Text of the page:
Marine oils are rich in omega-3 fatty acids containing eicosapentaenoic acid (EPA) and docosahexaenoic acid (DHA), acids that play a critical role in brain function and are known to reduce the risk of cardiovascular disease. They contain anti-inflammatory properties and are hormone like compounds that affect almost every system in the body.
Whey protein offers an array of benefits beyond post-workout nutrition. Whey protein is the most efficient way to get adequate amounts of protein in someone’s diet. Finding a high quality piece of animal protein when on the go can be very challenging.
Whey protein (I prefer grass-fed) is an excellent source of protein that is high in quality, is safe for many lactose intolerant people, and provides a ton of essential amino acids at a low cost.
- Helps build lean muscle tissue
- Improves strength
- Improves fat loss
- Has anti-cancer properties, such as glutathione
- Can help reduce cholesterol
- Can help reduce blood pressure
These are just some of the many benefits that supplementing with whey protein can offer. Overall, whey protein is a healthy and highly accessible source of protein that can help improve many aspects of a person’s health.
Branched-Chain Amino Acids
Branched-chain amino acids (BCAAs) are comprised of three key amino acids, L-leucine, L-Isoleucine, and L-Valine. The BCAAs are among the nine essential amino acids for humans, accounting for 35% of the essential amino acids in muscle proteins and 40% of the required preformed amino acids in mammals.
While both sparing and building muscle tissue, BCAAs improve protein synthesis and endurance. They are faster-digesting than most other protein sources, making them optimal for raising amino acid blood levels quickly to improve recovery, muscle growth and fat loss. They are also a great pre and during workout drink to keep amino acid blood levels up to even further their benefits.
Justin is the owner of an 11,000 training facility in East Lansing, Michigan, where he and his staff train everyone from young athletes to professional athletes, to the regular Joe’s and Jane’s. He has over 12 years and 35,000 hours of training and coaching experience. Justin is a Certified Strength and Conditioning Specialist (CSCS) by the National Strength and Conditioning Association. He is a certified personal trainer by the National Academy of Sports Medicine (NASAM), CrossFit Level 1 Certified, and Precision Nutrition Level 1 Certified (Pn1). He is also a competitive bodybuilder, Olympic Lifter, Powerlifter and CrossFit competitor.
For more training info from Justin Grinnell, CSCS, you can go to www.justingrinnell.com, or visit his gym’s website at www.mystateoffitness.com, his Facebook page, or check him out on Twitter. He is the author of The Grinnell Lifestyle: My Nutritional Doctrine, available on Amazon.
Mobility for Recovery
Mobility is not only an important aspect to recovery but it’s also vital to overall human movement and quality of life! Second only to sleep and nutrition (which in my opinion are tied as the most important for recovery), mobility allows our body to heal by “ungluing” our muscles and working our joints, thus leading to reduced muscle tension and pain, as well as increased range of motion.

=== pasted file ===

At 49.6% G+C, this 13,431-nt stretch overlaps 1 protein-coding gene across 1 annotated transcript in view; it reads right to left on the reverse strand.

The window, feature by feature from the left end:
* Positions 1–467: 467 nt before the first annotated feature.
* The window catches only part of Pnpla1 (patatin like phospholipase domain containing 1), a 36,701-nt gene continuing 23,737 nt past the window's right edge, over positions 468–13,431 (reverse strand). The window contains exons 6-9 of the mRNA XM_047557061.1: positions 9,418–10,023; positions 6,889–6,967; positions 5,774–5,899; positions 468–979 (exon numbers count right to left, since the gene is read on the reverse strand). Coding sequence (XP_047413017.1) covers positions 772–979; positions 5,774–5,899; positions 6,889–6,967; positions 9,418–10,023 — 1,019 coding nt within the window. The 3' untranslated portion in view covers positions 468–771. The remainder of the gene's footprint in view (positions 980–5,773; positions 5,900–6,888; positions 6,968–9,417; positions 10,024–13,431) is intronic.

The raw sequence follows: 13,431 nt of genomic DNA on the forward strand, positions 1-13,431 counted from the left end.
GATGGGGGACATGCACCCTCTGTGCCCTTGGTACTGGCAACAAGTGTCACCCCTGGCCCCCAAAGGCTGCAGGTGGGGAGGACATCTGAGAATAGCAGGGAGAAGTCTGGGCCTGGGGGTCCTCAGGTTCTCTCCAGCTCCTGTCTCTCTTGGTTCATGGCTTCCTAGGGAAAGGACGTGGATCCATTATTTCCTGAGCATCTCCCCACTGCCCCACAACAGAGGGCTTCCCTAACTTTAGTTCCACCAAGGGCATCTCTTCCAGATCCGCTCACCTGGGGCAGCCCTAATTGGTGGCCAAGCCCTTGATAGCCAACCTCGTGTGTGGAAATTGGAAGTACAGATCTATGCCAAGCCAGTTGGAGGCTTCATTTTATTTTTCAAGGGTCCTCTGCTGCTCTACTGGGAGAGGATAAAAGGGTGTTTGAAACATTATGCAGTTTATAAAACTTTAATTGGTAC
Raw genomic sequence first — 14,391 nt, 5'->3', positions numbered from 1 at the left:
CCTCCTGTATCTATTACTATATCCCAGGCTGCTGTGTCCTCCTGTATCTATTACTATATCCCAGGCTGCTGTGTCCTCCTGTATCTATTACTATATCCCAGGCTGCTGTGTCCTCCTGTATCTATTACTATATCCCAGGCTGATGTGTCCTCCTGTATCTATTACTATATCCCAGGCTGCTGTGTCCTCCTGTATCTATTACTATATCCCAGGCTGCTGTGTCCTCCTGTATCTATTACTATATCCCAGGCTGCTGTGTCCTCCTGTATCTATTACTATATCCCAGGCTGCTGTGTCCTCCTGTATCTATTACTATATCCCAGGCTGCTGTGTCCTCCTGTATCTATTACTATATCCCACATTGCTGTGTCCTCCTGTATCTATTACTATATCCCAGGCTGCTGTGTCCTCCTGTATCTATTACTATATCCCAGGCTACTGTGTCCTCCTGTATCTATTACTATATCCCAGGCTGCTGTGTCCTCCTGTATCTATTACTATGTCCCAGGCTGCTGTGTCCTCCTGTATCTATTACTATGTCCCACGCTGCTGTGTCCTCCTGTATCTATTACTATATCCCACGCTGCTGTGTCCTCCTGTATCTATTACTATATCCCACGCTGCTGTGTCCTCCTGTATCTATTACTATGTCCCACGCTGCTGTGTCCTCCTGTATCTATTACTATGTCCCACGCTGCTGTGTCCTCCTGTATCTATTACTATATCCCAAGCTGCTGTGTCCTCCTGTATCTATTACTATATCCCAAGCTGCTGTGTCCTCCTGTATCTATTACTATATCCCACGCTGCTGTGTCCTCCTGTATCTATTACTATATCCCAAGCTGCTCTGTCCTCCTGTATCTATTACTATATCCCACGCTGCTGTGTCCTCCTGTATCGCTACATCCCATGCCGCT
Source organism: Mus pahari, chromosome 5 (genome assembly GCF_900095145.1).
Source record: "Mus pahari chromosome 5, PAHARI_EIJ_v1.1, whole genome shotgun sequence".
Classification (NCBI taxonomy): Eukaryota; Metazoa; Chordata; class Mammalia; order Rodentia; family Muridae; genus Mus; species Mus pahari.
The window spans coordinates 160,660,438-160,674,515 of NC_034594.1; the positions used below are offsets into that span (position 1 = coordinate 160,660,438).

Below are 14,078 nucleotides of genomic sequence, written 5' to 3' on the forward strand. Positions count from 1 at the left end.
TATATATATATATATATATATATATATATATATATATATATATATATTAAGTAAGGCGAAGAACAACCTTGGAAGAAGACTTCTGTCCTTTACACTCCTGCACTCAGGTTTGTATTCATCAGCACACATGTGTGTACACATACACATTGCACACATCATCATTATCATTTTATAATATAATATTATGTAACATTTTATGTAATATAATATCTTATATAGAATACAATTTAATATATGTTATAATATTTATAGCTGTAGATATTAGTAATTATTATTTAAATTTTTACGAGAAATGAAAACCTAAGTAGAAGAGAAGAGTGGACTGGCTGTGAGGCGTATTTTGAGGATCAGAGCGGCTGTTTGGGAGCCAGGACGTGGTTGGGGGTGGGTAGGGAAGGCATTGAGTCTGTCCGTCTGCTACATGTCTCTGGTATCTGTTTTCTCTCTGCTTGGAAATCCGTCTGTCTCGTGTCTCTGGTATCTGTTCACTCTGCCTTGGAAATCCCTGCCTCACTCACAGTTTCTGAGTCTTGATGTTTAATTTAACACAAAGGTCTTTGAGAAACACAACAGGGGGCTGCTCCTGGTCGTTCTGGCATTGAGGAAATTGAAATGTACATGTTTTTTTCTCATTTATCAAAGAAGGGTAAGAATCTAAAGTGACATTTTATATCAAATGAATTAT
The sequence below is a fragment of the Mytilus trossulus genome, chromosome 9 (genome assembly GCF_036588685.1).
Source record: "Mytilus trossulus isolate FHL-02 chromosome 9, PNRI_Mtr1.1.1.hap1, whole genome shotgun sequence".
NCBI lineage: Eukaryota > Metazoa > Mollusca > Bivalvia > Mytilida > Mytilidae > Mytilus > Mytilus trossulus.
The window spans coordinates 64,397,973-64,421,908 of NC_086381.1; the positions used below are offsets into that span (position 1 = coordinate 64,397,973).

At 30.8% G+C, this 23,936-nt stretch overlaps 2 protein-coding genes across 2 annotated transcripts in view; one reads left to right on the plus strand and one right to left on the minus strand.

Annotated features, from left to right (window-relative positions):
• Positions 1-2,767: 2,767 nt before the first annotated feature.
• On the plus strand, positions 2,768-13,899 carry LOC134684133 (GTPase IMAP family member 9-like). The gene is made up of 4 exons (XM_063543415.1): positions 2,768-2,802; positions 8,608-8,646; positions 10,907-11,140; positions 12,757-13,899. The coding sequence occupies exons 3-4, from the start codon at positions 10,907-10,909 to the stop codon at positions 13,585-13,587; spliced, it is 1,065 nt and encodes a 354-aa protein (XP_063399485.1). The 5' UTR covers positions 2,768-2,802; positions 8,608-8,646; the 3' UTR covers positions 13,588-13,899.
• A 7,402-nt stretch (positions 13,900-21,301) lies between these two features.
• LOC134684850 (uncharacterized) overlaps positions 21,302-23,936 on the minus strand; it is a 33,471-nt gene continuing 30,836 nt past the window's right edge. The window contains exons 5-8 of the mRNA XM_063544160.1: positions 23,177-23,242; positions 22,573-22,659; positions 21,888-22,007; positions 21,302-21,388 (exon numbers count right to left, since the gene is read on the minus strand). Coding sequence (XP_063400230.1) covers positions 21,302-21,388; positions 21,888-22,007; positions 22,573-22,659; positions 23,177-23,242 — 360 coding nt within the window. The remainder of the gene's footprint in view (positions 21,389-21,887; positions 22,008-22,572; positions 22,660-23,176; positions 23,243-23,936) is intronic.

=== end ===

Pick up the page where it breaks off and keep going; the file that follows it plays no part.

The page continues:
With limited space I simply cannot cover even a portion of the mobility methods, programs, and techniques that can and should be utilized. However, I would like to introduce you to two programs for mobilizing a body part that is a common source of pain and limited range of motion for many athletes – the shoulder! Also, I will point you in the direction of some valuable resources on overall mobility for you to research and incorporate into your training to aid in recovery.
This is a fantastic system consisting of bungee cords of differing tensions and simple, quick routines that provide shoulder activation and recovery to all ability levels. Well worth looking into purchasing a set for your gym or home use.
This is a thirty-day challenge where the goal is to hang from a fixed bar (pull-up station, rig, etc…) for a total of seven minutes everyday for the thirty days. Personally, I’m on my fourth day of hanging and I already have an increased range of motion, better grip strength, and activation of muscles in my shoulder and back that I have never even felt before! This is great to do for muscle recovery and activation.
Check out the link for more details and explore the different methods of hanging.
The absolute authority on all things mobility related in the CrossFit community is Dr. Kelly Starrett of San Francisco CrossFit! Dr. Starrett has written the go to manual for mobility entitled “Becoming a Supple Leopard.” He also films and hosts Mobility WOD which is a daily “workout” for mobility. The short videos focus on different movements and techniques to prepare, repair, and maintain your body from a functional standpoint. Between these two resources pretty much all of your mobility needs can be met!
No matter how you choose to mobilize, ensure you are making it a regular part of your training. It’s good practice to develop the mindset that the workout isn’t over until proper mobilization and nutritional recovery has occurred. Mobilizing is something you can do practically anywhere, including at home in front of the television. All you need are a few simple and inexpensive tools to perform quality maintenance on your body, so there is no excuse! Don’t allow overlooking this vital recovery aspect to limit your potential as an athlete!